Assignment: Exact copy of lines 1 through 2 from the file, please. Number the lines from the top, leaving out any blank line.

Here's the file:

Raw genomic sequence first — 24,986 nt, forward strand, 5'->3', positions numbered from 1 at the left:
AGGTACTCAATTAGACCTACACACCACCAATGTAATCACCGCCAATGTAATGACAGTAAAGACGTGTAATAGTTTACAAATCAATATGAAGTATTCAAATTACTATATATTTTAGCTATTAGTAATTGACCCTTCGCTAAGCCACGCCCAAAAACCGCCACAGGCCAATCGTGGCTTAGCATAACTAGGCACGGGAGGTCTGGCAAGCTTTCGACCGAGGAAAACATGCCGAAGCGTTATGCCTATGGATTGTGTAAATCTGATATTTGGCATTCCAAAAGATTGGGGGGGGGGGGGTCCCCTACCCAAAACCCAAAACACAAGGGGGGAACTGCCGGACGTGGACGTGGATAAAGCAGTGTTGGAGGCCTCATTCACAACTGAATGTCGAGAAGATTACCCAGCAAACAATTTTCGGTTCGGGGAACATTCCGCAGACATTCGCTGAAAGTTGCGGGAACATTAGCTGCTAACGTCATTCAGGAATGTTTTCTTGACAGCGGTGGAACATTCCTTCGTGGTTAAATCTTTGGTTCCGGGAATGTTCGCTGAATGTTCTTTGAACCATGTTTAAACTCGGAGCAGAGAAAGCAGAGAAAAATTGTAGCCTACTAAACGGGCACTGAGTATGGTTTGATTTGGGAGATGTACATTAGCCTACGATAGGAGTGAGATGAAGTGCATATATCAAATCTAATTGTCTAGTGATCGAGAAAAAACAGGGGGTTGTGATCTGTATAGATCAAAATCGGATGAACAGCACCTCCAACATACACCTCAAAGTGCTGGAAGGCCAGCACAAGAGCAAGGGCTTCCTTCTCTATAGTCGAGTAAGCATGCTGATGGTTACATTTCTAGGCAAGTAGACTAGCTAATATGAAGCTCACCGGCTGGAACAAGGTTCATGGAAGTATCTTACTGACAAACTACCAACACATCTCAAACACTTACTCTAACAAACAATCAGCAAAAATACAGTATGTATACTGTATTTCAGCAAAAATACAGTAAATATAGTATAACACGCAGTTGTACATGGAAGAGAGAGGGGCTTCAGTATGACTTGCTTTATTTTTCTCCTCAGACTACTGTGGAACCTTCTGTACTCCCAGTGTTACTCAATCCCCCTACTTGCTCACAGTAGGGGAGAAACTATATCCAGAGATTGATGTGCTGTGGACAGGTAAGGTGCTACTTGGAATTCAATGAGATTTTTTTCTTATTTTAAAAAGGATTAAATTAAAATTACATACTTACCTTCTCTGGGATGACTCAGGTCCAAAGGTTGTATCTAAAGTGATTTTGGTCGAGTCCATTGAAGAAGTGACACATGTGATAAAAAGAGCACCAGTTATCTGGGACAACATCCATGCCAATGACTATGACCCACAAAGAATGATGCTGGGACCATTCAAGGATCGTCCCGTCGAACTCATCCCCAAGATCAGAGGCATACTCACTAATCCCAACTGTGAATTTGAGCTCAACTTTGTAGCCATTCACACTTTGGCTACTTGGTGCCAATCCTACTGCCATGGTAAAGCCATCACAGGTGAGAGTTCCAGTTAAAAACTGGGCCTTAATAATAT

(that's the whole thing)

Raw genomic sequence first — 24,986 nt, forward strand, 5'->3', positions numbered from 1 at the left:
AGGTACTCAATTAGACCTACACACCACCAATGTAATCACCGCCAATGTAATGACAGTAAAGACGTGTAATAGTTTACAAATCAATATGAAGTATTCAAATTACTATATATTTTAGCTATTAGTAATTGACCCTTCGCTAAGCCACGCCCAAAAACCGCCACAGGCCAATCGTGGCTTAGCATAACTAGGCACGGGAGGTCTGGCAAGCTTTCGACCGAGGAAAACATGCCGAAGCGTTATGCCTATGGATTGTGTAAATCTGATATTTGGCATTCCAAAAGATTGGGGGGGGGGGGGTCCCCTACCCAAAACCCAAAACACAAGGGGGGAACTGCCGGACGTGGACGTGGATAAAGCAGTGTTGGAGGCCTCATTCACAACTGAATGTCGAGAAGATTACCCAGCAAACAATTTTCGGTTCGGGGAACATTCCGCAGACATTCGCTGAAAGTTGCGGGAACATTAGCTGCTAACGTCATTCAGGAATGTTTTCTTGACAGCGGTGGAACATTCCTTCGTGGTTAAATCTTTGGTTCCGGGAATGTTCGCTGAATGTTCTTTGAACCATGTTTAAACTCGGAGCAGAGAAAGCAGAGAAAAATTGTAGCCTACTAAACGGGCACTGAGTATGGTTTGATTTGGGAGATGTACATTAGCCTACGATAGGAGTGAGATGAAGTGCATATATCAAATCTAATTGTCTAGTGATCGAGAAAAAACAGGGGGTTGTGATCTGTATAGATCAAAATCGGATGAACAGCACCTCCAACATACACCTCAAAGTGCTGGAAGGCCAGCACAAGAGCAAGGGCTTCCTTCTCTATAGTCGAGTAAGCATGCTGATGGTTACATTTCTAGGCAAGTAGACTAGCTAATATGAAGCTCACCGGCTGGAACAAGGTTCATGGAAGTATCTTACTGACAAACTACCAACACATCTCAAACACTTACTCTAACAAACAATCAGCAAAAATACAGTATGTATACTGTATTTCAGCAAAAATACAGTAAATATAGTATAACACGCAGTTGTACATGGAAGAGAGAGGGGCTTCAGTATGACTTGCTTTATTTTTCTCCTCAGACTACTGTGGAACCTTCTGTACTCCCAGTGTTACTCAATCCCCCTACTTGCTCACAGTAGGGGAGAAACTATATCCAGAGATTGATGTGCTGTGGACAGGTAAGGTGCTACTTGGAATTCAATGAGATTTTTTTCTTATTTTAAAAAGGATTAAATTAAAATTACATACTTACCTTCTCTGGGATGACTCAGGTCCAAAGGTTGTATCTAAAGTGATTTTGGTCGAGTCCATTGAAGAAGTGACACATGTGATAAAAAGAGCACCAGTTATCTGGGACAACATCCATGCCAATGACTATGACCCACAAAGAATGATGCTGGGACCATTCAAGGATCGTCCCGTCGAACTCATCCCCAAGATCAGAGGCATACTCACTAATCCCAACTGTGAATTTGAGCTCAACTTTGTAGCCATTCACACTTTGGCTACTTGGTGCCAATCCTACTGCCATGGTAAAGCCATCACAGGTGAGAGTTCCAGTTAAAAACTGGGCCTTAATAATAT